Okay kids, so I had my bike at work today and I though it would be a good idea to ride it home. Of course, once I finished my shift, the sky opened up like God was letting his sink drain and I dabbled in the idea of ditching my bike and taking a cab home.
And then I thought no Anita, you’re a strong woman, a little rain can’t hurt you!
So I secured my bag (filled with my iphone and other easily-water-destroyed objects), let my balls drop and pushed myself out into the storm.
I was immediately hit by what felt as if someone threw a bucket of water in my face, and regretted my decision. But there was no turning back now. I peddled furiously through the monsoon, with each breath bringing in a mouthful of water, I knew it was only a matter of time before I would feel the sweet warmth of a towel - and a dry pair of underwear.
Since the rain was so heavy, I had to squint to see the road in front of me. I ended up using just one eye for some reason because my left one kept burning from city rainwater. I had a permentant squint-face.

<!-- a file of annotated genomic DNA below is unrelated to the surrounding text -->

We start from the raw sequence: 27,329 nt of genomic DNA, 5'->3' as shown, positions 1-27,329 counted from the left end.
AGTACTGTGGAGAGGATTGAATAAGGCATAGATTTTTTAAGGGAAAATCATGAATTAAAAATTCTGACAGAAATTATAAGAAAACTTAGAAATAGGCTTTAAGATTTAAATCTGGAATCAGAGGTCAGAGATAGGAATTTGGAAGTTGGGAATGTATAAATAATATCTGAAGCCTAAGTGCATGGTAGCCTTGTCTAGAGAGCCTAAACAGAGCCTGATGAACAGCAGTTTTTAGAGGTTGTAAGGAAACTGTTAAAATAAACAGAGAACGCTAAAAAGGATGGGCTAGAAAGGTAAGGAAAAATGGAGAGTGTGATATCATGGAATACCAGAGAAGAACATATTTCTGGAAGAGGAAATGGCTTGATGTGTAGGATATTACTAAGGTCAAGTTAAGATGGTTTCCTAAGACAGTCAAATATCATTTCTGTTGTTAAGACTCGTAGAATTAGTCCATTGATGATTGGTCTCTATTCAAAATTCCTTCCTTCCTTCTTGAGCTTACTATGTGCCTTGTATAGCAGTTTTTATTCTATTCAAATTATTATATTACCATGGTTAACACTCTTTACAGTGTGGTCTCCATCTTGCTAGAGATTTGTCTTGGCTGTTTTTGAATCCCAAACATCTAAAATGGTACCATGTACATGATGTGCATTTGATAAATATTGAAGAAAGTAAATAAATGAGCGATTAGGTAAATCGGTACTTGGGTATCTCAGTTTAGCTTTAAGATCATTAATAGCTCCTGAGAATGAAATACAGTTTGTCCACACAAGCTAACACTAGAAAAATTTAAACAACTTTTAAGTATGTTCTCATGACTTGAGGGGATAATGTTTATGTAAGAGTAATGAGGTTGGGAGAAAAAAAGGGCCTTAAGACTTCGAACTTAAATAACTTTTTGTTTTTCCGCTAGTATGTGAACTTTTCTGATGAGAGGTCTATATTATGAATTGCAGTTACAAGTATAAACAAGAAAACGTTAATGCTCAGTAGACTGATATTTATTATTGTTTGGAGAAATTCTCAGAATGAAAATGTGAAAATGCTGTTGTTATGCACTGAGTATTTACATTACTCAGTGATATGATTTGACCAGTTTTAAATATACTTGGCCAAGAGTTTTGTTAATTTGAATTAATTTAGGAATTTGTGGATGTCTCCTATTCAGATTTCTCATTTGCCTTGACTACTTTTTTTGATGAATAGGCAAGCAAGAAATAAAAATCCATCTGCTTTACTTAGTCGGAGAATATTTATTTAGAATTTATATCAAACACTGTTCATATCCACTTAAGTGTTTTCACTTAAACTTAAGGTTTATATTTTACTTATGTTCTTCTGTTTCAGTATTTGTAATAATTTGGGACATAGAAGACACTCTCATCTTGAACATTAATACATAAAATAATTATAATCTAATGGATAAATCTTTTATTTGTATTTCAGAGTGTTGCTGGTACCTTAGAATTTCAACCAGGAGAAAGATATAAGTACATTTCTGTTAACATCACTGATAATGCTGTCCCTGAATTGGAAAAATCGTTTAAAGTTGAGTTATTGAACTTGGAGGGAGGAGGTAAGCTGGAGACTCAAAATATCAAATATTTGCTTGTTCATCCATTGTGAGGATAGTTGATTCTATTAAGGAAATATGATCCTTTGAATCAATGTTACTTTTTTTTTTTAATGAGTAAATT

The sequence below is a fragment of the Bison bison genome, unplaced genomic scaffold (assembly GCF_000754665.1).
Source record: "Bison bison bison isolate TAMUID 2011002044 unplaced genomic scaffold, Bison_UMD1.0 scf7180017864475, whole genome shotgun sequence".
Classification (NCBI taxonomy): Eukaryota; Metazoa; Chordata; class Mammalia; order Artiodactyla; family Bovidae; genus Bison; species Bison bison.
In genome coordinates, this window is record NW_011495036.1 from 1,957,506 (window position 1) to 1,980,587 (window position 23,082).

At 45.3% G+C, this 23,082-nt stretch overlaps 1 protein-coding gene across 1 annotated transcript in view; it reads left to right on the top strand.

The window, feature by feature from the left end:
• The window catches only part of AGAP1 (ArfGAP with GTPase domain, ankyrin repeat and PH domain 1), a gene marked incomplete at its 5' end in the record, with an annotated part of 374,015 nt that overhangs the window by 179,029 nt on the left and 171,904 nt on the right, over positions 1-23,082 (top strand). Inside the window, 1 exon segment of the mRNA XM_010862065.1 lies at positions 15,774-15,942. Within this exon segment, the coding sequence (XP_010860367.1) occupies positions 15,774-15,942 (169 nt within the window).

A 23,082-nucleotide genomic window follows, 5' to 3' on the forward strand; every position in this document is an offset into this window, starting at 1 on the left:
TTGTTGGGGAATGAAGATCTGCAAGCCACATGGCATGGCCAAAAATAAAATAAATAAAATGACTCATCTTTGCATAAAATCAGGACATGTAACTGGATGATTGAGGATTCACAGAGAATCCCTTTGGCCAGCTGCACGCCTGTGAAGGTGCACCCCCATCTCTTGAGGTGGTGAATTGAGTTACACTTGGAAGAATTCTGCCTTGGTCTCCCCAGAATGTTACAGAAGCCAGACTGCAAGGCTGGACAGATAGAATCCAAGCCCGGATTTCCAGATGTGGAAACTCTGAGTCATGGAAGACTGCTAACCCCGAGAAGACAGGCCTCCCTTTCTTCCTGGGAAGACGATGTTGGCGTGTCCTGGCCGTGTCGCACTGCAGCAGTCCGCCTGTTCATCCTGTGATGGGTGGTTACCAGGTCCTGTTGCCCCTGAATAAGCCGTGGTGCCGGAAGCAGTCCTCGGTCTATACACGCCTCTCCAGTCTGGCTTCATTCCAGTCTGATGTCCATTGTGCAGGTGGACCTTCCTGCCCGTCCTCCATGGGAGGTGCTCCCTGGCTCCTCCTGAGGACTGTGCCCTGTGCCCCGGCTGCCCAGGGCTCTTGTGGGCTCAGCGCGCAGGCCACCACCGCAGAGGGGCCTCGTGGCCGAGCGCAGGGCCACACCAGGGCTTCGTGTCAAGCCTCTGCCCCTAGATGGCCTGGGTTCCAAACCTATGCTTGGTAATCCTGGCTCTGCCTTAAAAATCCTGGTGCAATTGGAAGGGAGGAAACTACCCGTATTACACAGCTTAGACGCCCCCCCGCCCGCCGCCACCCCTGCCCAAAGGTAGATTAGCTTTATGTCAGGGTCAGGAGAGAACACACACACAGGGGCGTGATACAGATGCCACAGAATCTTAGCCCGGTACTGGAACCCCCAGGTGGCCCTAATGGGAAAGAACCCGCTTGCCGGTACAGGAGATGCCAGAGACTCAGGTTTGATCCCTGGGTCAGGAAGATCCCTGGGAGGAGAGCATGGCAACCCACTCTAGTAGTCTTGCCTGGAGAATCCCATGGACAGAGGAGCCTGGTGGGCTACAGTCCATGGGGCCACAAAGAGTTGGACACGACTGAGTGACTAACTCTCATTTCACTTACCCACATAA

So while I’m biking down the wet, puddle filled street, I hear loud booms of thunder and flashes of lightening. I realized then that I’m covered in water and riding a metal bicycle. shift gears anita SHIFT GEARS
As the sky raged above me, my fear continued to fuel my legs and drive my bike through the town. I continued to ask myself, is it more dangerous to be in an open field or be underneath tall tress during a lightening storm?
(Also it takes me around 20 mins to bike from work to my apartment.)
I managed to take a break by a bridge with a roof and rung out my clothes so I wasn’t carrying 10lbs of water with me (now THAT’S a lot of WATER WEIGHT! HARHARHAR). During that time I checked on my water-wreckable belongings and grabbed my keys. Then I made it safely to my building.
Drenched. Squinty-faced. Covered in mud. But alive. Alive I tell you!
(Imagine this on a bike.)
Well, barely, alive.
Note to self: always take cabs during lightening storms.